About the Site - Gummingurru
Gummingurru, located to the north of Toowoomba in an area known as Cawdor, is one of the few Aboriginal stone arrangements in the Darling Downs area to have survived European settlement.
The stones depict concentric circles, plants, pathways, astrological patterns, and the animal totems of the many tribes who visited the site during the triennial Bunya Nut Feasts. This event took place in the Bunya Mountains, also known as Boobarran Ngummin.
Gummingurru was used principally as the site of a sacred initiation ceremony, which allowed young men to participate in the cultural activities connected with the feasts. Knowledge of the site's full history is incomplete; however its age has been estimated by some researchers at over 4 000 years.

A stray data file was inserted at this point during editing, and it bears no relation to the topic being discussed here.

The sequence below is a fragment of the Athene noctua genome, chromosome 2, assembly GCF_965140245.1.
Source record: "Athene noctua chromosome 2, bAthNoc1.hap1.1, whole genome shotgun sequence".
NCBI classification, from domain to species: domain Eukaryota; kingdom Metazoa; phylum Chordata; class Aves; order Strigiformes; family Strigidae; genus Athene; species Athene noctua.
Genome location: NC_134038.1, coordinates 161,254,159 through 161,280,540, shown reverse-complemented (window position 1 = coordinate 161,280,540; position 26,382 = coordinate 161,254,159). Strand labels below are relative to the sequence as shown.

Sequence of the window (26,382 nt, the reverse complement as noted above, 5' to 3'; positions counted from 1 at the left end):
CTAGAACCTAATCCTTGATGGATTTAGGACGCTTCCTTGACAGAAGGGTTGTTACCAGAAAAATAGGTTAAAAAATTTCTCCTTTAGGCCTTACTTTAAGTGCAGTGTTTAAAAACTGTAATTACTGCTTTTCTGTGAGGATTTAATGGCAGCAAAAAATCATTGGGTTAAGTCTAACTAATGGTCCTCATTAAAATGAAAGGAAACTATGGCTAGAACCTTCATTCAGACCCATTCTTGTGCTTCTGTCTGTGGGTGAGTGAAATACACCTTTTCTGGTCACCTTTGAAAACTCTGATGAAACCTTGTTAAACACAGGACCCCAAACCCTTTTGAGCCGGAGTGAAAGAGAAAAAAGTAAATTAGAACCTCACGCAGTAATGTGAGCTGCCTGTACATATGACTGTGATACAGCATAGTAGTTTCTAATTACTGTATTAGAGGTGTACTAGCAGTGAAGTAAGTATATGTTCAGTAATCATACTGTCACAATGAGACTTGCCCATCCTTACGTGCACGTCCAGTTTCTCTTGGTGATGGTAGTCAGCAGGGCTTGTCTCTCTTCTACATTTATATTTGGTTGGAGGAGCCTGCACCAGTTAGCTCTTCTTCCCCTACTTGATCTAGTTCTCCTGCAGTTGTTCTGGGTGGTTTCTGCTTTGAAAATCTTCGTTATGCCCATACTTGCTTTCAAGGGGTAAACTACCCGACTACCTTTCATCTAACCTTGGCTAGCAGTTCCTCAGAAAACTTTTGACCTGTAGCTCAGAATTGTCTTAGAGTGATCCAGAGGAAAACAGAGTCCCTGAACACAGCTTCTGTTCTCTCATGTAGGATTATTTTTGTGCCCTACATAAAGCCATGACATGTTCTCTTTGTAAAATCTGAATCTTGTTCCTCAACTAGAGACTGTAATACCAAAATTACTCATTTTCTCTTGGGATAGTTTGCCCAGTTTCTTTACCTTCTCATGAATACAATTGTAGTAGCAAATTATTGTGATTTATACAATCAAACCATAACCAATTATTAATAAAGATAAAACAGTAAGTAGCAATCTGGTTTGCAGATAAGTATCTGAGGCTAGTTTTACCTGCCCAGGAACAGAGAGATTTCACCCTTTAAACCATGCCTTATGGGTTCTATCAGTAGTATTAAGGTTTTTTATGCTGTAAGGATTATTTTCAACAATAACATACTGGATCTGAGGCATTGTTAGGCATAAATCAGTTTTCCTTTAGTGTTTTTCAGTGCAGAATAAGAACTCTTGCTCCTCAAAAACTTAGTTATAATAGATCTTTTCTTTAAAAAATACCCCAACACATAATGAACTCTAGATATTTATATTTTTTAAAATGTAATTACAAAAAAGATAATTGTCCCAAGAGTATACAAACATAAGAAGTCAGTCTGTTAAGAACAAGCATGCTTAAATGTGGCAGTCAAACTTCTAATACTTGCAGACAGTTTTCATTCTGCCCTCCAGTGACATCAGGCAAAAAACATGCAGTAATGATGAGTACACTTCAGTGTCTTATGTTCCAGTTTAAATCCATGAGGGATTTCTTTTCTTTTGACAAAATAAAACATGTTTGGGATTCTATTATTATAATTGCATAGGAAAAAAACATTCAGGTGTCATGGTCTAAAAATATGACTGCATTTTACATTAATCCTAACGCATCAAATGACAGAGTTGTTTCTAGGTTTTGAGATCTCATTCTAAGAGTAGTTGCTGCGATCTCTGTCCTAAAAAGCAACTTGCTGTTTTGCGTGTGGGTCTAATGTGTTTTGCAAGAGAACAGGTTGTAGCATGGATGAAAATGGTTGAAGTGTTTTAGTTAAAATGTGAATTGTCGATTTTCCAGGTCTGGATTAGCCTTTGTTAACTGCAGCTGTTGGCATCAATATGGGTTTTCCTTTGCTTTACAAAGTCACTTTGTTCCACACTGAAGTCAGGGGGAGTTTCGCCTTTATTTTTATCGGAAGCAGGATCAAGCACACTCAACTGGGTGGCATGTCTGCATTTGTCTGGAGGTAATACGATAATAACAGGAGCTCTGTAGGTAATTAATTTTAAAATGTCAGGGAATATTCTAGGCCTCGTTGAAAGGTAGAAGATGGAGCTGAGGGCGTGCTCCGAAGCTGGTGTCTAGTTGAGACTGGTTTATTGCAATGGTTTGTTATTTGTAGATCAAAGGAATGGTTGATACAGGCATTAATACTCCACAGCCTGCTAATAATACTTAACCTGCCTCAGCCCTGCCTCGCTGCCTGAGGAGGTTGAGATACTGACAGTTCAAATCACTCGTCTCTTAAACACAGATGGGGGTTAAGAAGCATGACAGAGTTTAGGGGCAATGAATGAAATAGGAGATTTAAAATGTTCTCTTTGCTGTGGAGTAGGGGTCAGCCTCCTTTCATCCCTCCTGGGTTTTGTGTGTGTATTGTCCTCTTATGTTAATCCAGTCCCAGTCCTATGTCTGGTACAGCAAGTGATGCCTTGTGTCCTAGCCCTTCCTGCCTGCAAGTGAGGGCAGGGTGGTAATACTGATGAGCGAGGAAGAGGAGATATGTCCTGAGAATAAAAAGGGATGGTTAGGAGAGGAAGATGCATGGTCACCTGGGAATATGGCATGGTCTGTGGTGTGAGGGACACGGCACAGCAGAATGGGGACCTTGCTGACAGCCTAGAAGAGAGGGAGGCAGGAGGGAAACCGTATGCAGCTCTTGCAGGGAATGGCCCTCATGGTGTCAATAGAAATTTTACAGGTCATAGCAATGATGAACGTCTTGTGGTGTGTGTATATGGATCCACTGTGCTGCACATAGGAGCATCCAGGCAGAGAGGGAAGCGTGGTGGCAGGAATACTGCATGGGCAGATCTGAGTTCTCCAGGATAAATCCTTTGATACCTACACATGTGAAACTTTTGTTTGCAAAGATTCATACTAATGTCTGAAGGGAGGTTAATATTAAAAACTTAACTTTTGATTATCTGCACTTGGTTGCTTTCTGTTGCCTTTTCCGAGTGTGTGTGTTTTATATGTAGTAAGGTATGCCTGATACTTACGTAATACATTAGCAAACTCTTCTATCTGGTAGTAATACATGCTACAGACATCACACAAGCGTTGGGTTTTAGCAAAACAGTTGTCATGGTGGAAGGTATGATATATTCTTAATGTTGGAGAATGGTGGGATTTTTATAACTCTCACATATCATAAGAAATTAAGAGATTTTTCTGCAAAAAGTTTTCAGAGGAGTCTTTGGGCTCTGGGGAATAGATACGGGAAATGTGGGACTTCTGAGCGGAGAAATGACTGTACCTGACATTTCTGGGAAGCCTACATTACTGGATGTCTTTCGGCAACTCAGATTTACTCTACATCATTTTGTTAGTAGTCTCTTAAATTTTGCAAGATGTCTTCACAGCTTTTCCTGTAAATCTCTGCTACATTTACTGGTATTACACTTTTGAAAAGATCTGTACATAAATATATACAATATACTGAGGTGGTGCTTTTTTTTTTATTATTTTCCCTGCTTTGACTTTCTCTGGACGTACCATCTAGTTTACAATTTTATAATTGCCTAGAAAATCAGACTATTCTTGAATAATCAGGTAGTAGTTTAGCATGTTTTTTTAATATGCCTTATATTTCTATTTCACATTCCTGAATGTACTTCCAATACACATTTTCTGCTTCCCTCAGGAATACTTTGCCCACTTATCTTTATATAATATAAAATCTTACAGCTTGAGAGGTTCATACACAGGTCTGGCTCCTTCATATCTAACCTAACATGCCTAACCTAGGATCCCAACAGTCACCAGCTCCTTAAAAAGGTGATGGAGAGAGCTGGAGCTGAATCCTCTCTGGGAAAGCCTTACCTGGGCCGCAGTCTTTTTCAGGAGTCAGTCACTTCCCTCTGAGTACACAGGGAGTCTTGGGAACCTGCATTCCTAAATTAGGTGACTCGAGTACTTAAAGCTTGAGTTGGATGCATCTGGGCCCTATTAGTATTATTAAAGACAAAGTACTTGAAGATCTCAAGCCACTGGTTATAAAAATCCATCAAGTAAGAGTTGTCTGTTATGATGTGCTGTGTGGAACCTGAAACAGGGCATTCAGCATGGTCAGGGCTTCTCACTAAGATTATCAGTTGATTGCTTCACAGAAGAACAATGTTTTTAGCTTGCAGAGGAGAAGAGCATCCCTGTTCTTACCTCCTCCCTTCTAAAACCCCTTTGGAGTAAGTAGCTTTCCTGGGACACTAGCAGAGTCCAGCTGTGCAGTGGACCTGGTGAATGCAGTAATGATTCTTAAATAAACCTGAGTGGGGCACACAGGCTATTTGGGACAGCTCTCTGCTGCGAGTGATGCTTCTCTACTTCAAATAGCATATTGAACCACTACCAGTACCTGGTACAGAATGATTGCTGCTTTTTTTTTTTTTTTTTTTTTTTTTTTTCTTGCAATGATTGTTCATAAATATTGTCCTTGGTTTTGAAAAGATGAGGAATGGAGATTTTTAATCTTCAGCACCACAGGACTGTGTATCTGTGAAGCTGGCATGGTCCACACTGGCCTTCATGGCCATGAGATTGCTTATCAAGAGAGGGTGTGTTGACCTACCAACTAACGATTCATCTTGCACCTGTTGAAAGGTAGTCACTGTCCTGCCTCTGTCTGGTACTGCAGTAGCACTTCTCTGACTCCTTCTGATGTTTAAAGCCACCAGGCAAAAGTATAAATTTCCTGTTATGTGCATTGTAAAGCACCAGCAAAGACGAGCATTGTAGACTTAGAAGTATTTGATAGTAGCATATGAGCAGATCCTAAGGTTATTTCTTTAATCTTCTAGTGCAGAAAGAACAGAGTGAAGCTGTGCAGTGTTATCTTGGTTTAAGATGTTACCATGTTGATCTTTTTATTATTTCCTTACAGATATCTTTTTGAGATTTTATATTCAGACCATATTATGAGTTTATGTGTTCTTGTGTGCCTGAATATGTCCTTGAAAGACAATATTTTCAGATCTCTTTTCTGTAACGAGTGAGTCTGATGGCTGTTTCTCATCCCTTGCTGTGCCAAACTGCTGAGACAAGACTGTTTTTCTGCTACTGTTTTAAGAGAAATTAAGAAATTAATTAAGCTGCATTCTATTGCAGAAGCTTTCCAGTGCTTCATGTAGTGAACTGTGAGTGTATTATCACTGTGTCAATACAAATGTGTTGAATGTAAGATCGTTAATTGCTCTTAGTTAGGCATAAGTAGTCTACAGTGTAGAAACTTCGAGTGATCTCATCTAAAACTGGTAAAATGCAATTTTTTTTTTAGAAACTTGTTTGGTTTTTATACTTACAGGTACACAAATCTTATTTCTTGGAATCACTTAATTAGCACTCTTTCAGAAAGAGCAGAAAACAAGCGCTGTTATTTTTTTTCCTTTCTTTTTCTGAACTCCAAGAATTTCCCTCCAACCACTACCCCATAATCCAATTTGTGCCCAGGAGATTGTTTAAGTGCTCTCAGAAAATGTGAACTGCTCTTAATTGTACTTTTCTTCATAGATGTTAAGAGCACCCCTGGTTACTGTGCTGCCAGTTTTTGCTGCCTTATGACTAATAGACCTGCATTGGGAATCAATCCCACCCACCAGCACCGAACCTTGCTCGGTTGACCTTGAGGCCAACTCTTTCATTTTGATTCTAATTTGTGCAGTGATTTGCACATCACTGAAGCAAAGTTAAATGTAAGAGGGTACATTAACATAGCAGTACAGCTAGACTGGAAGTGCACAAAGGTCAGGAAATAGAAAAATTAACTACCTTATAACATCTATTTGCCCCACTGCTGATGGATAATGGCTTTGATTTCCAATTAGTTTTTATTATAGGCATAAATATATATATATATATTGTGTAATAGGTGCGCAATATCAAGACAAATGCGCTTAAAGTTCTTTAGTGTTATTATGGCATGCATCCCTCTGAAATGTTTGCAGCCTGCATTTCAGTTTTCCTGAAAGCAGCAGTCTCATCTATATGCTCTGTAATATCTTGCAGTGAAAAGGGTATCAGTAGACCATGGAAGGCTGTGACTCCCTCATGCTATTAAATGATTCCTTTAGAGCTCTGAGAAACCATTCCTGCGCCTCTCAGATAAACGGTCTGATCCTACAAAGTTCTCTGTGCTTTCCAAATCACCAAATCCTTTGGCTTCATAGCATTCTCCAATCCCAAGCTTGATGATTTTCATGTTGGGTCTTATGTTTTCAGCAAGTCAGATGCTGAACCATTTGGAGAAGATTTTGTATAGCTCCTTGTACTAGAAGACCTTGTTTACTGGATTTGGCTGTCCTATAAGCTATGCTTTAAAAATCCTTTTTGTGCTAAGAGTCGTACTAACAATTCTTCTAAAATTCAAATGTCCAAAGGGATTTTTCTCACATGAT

The first European settler in that locality was James Benjamin Jinks; his great-great-grandson Ben Gilbert inherited the land in 1948, and first reported the stone arrangements in 1960. Although the majority of Gummingurru's traditional custodians were removed from the land in the late nineteenth century, they were able to re-establish contact in 2000 as a result of Ben Gilbert's decision to hand over custody.
The current custodian and caretaker of the land is Brian Tobane, one of the Jarowair tribe to whom the land originally belonged, and the secretary of the Gummingurru Aboriginal Land Trust.
Brian Tobane, or Uncle Brian, now regularly welcomes school visitors to the site for a personal tour.
You can find more out about Gummingurru at their website, which includes school resources and contact details - www.gummingurru.com.au